The Spanish startup that hunts down cybercriminals and seduced the Pentagon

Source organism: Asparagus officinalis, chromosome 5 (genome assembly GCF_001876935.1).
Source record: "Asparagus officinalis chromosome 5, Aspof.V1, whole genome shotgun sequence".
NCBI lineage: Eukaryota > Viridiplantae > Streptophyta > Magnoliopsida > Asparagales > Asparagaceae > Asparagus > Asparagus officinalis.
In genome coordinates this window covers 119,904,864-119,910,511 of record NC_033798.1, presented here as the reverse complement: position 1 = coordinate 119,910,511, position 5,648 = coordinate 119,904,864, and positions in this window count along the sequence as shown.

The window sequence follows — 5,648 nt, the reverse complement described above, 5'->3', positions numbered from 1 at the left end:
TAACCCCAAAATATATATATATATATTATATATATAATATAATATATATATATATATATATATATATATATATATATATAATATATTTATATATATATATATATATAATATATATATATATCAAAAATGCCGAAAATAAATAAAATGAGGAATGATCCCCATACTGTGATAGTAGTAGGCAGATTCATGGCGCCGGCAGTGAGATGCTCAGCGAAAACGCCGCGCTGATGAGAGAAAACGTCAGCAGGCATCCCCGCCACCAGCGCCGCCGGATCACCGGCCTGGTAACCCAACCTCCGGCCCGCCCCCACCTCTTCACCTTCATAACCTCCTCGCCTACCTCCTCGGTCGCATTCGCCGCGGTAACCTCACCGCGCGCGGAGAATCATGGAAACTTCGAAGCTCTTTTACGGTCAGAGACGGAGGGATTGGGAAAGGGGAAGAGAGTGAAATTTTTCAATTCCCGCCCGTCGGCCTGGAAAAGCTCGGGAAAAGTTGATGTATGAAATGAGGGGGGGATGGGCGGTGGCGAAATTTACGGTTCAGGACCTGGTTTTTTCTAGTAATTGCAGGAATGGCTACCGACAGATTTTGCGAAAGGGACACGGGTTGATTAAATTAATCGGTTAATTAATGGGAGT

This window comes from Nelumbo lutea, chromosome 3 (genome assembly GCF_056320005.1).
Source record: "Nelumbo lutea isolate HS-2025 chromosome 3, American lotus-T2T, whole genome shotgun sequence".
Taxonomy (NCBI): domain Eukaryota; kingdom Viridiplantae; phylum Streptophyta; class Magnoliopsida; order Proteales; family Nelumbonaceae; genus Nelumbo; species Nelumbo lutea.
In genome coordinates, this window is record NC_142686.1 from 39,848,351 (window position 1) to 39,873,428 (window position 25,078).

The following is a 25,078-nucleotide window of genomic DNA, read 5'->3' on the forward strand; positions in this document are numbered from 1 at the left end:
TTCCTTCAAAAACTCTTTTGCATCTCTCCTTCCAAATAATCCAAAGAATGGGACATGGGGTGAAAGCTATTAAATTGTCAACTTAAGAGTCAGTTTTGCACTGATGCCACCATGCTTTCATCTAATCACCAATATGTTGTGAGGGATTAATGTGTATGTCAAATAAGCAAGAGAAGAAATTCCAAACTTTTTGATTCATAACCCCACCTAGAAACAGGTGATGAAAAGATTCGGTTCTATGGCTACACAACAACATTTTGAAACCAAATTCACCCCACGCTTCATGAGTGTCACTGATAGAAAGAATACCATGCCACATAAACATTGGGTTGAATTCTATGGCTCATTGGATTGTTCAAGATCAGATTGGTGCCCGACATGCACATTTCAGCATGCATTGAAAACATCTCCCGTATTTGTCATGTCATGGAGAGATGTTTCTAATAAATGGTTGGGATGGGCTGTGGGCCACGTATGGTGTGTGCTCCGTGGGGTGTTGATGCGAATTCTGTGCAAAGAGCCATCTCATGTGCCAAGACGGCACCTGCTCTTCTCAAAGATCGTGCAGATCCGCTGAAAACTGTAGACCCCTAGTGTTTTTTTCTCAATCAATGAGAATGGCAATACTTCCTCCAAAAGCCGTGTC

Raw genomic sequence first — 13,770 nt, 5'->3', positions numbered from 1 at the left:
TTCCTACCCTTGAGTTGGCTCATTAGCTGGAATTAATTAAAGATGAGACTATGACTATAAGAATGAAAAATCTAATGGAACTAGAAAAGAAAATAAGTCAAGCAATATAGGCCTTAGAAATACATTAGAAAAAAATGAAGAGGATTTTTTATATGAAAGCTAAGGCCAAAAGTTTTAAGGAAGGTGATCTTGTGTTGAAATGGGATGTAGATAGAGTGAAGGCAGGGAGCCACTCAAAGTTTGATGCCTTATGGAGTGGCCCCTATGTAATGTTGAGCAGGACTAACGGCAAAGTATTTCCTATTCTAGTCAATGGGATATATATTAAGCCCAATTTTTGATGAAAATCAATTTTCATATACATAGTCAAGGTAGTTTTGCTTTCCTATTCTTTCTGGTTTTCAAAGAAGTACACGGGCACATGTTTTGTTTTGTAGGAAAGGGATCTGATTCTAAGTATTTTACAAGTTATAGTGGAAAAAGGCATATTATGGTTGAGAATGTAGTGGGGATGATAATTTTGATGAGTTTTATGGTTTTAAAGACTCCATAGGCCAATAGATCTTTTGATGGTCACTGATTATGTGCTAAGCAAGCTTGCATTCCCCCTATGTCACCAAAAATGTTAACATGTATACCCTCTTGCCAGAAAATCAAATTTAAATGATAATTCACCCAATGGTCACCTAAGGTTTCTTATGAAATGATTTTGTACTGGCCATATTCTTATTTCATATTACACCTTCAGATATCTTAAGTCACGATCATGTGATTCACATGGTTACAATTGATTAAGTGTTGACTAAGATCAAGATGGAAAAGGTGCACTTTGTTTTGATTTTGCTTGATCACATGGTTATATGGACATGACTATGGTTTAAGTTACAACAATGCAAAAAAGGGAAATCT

When in 2015 David, Fernando and Dan created their own cybersecurity company in San Sebastián, taking advantage of the experience and contacts they had in the sector, it never crossed their minds that, in less than a decade, the demanding Department of Defense of the United States relied on their services. "From the first minute we wanted to be an international company and compete globally, but the path has not been easy and we did not expect to have a client like this so quickly," says David Barroso, CEO and co-founder of CounterCraft. After obtaining a first contract for the development of a prototype with the Defense Innovation Unit (DIU), last year they closed an agreement with the Pentagon after winning a public tender, something that Barroso highlights. "Our competition has had larger rounds of financing, between 60 and 70 million dollars, but technologically we are better," he says. The contract is renewed annually and, according to advances from the Spanish firm, they are now working to obtain a five-year extension. The United States represents one of its priority markets, since, together with Israel, it is the world's leading region in terms of cybersecurity. “The company has 56 employees and 13 work in the New York office. Next summer we would like to raise an investment round that will allow us to increase our commitment to the country and create a more powerful team », he anticipates. Making a hole for yourself on the other side of the pond is less complicated if you have the backing of an investor from there. "It helps from a reputational point of view and also because American companies want to buy products that are backed by local funds," justifies the entrepreneur. So far the company has raised eight million euros from European funds such as eCapital and Evolution Equity Partners. In addition to increasing its presence in the United States, the company's objective for 2023 is to strengthen its activity in France, Germany, the United Kingdom and Spain, as well as to start operating in the Middle East. Active defense Its tool, called Cyber ​​Deception , uses deception technologies to lure adversaries into a simulated environment, riddled with false servers, profiles and data that act as bait, in order to get to know cybercriminals as much as possible. “Before, cybersecurity was seen as a medieval castle, where you put walls, detectors on the doors, etc., but that model is no longer practical because organizations adopt teleworking and use cloud services, which makes it more difficult to defend and easier to attack”, begins by explaining Barroso. That is why its product is based on deploying traps, inside and outside organizations, so that attackers fall into them. "We detect that something is happening and we get information about the attacker, his targets and the tools he uses to react to the threat in time," he continues. CounterCraft's clients are both governments and large companies from various sectors and two thirds are foreigners, mainly from the United States.

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